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The Dog Problem

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Andreth expected to find Finrod sitting on the bench in the clearing around the old well, with his hands clasped over his knees, or failing that, trying to see down the well, but certainly not lying on the grass playing with a—

“My lord?”

“Andreth! It has been too long. How is your family? What news have you? Do you have any matters of import to discuss?”

“Is that a wolf pup?”

The wolf pup in question wriggled its plump furry body in excitement and chewed on Finrod’s ear with gusto. He absently put a hand over its muzzle and rolled onto his stomach in a tangle of blond hair.

“Apologies for my state. Of clothing, and other…states. Yes! ‘Tis a wolf pup. I killed the mother so I took her with me and intend to raise her as a dog.”

“A dog.”


“A dog. Which is not a wolf. Yet that is.”

“Too true, and to that I shall say: that’s like a dog, though…” He trailed off significantly, as if expecting, or insisting, that his sentence would be, or ought to be, finished by another, and looked at Andreth from the corner of his eyes.

Andreth pursed her lips, walked to the well, took a drink from the dipper, and then sat heavily down on its edge. “Very well. I had thought that you might have a concern or a theory of the states of the creatures of Arda that you wished to propose to me, but it seems I am mistaken. Allow me to ask of your wisdom a question then: how is a wolf like a dog?”

Finrod broke into a brilliant toothy grin before schooling his features and kneeling up with a look of great intrigue and earnestness. “Why Andreth, do you not know how dogs came to be?”

“I know of dogs quite well. I live in a house with many.”

“On the Great Journey, my grandfathers and grandmothers were beset by creatures of Morgoth, including wolves, many times, but slew them. Many orphaned pups followed them toward the sea, and at the end some were taken to Aman by the kindest and most stubborn of elves, for the pups were small and helpless, and did not greatly resemble their cruel sires. And lo! When they grew to adulthood, they were gentle and beautiful, and their children still more so, and lived long and were our friends.”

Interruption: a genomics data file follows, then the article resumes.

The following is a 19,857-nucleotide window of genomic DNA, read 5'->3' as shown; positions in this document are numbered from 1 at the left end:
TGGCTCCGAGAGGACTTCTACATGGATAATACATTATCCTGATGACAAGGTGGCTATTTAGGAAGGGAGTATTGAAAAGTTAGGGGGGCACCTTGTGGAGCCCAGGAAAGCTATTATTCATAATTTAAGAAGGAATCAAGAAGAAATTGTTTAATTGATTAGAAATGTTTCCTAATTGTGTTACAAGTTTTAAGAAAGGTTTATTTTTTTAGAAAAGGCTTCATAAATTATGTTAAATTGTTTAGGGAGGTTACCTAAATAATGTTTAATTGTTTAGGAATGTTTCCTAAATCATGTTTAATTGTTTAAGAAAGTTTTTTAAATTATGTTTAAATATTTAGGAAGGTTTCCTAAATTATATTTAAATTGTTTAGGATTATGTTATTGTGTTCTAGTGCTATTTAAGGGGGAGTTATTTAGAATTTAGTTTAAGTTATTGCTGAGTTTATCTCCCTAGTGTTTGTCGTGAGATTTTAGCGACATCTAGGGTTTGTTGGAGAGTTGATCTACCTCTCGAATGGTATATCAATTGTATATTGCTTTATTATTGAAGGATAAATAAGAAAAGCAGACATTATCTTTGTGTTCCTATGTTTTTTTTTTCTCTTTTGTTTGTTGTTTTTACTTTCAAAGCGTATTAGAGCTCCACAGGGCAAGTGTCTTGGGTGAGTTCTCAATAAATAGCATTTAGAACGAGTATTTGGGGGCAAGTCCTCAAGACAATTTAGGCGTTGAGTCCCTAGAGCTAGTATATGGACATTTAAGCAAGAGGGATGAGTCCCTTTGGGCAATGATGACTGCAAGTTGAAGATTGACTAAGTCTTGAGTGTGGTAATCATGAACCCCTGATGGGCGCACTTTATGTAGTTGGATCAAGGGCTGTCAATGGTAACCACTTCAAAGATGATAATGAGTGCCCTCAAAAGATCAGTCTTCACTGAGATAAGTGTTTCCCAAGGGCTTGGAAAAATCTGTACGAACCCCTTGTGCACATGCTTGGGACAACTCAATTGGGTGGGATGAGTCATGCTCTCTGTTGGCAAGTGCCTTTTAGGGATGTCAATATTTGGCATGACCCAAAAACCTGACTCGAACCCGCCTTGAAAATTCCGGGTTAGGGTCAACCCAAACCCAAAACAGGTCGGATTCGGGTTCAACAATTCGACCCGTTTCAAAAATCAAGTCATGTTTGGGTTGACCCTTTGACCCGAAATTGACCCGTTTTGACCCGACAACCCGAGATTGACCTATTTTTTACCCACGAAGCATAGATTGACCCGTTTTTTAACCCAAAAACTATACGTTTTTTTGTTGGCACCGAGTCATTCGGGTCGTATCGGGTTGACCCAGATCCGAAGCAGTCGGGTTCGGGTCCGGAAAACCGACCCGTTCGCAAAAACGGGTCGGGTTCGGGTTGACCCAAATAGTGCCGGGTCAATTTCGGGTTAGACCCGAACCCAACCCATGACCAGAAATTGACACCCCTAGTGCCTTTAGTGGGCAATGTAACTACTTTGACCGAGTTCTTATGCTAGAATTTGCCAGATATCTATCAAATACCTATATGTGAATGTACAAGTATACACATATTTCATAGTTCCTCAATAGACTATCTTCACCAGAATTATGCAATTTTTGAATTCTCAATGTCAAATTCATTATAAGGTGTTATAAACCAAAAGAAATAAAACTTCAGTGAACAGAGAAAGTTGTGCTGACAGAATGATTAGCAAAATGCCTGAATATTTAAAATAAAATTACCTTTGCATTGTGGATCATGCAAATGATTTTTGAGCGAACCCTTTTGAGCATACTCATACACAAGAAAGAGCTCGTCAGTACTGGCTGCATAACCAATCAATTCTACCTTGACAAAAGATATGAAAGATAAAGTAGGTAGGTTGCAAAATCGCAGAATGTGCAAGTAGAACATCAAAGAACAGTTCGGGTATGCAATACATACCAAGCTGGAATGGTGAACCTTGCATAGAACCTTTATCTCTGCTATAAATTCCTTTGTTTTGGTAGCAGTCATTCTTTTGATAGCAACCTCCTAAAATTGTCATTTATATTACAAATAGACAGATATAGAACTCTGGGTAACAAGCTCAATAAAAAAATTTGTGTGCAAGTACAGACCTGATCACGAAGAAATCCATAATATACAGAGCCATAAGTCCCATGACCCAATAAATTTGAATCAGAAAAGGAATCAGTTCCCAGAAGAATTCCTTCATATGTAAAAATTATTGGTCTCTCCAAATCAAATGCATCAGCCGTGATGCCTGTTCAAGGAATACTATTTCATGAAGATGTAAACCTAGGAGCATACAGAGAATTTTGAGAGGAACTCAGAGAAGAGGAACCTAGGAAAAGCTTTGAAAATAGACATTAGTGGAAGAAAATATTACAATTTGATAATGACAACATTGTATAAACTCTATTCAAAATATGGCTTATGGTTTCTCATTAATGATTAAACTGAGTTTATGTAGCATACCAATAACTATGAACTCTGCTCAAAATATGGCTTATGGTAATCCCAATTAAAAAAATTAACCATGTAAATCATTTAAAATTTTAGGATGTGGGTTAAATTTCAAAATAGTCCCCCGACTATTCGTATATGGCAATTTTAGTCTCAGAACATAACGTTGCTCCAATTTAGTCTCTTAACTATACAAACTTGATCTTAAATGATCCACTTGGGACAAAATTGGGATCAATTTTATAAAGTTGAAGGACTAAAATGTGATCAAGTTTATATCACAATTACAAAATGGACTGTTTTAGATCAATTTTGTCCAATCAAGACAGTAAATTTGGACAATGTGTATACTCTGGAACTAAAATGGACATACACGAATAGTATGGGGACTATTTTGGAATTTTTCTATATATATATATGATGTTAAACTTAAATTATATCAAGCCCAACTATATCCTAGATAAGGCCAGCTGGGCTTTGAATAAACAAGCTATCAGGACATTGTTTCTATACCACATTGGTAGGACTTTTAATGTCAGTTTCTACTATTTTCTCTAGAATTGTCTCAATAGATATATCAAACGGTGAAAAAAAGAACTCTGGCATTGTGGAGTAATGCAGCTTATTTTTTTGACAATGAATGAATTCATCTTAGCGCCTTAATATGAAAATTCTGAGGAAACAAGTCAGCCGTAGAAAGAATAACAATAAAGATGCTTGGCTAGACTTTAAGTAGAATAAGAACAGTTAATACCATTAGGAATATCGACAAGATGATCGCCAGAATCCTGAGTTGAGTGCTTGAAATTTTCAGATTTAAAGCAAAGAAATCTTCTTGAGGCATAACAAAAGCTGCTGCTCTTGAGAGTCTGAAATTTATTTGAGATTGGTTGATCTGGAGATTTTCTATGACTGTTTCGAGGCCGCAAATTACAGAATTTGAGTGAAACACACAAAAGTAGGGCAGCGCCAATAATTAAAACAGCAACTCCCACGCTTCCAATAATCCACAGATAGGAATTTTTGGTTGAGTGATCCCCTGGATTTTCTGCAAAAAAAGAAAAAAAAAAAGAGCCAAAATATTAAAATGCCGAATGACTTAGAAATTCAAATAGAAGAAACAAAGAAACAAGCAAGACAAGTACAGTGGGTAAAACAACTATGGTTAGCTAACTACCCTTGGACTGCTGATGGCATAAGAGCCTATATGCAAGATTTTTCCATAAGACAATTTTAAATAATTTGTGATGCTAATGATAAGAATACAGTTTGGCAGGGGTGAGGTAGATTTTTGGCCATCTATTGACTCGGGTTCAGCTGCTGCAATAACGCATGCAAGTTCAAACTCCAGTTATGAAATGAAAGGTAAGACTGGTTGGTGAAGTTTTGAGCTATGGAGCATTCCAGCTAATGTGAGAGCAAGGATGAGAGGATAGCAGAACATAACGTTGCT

“It is true as far as I know it.”

“Why, I believe I see your intent.” Andreth leaned forward, elbow on one knee, to bring her face close to Finrod’s. “The Enemy has now marred much that was once fair, yet these dogs were born of marred creatures and were made fair in your Valinor. One might guess it was done by Valinor, yet—”


“Yet we have dogs here in these lands as well, even in the east. So it is not Valinor that is needed to raise creatures that are whole from ones that are marred.”

“Yes!” Finrod sat cross-legged and drew the wolf pup into his lap. He looked at Andreth expectantly.

Andreth sighed.

“It is as elves and orcs are, you mean, my lord. Though it seems, in reverse as well.”

“Indeed I do, are orcs not all marring? Not only elves who are marred, but they are the marring in itself, and the elf is set aside.”

“So you propose by this, that some marrings may be undone, perhaps, and so the course of the world and all its life and creatures may yet slope upwards if the tides and practices of its peoples align all aright.”

“In theory, perhaps, but perhaps yet the opposite. I doubt this upwards slope for I feel I am in error, but do not yet see by what means I erred. Though the planes of our imaginings in this sphere of thought are fraught. Our words cleave to our memories and trace the shapes of those cross-sections that occur when another thing intersects us, and not the thing itself. These shapes and these words, which are in the mind, and which are twined and have always been twined since our awakening with a world marred, and so what is may not be what is true, nor what it was meant to be, nor what it should be. Wolves we say are marring, marred, and a marring, all at once, and yet what were wolves in the beginning, and what were they meant to be? We have never seen their true forms. Dogs? But dogs are only what results when the wolves become the beasts of Man and Elf and share their lives, and so true wolves surely cannot be dogs — dogs are not a creature with essence independent, and solely of themselves. Yet are dogs closer to what was the truth of wolves in the beginning? Or farther, and yet fairer nonetheless?”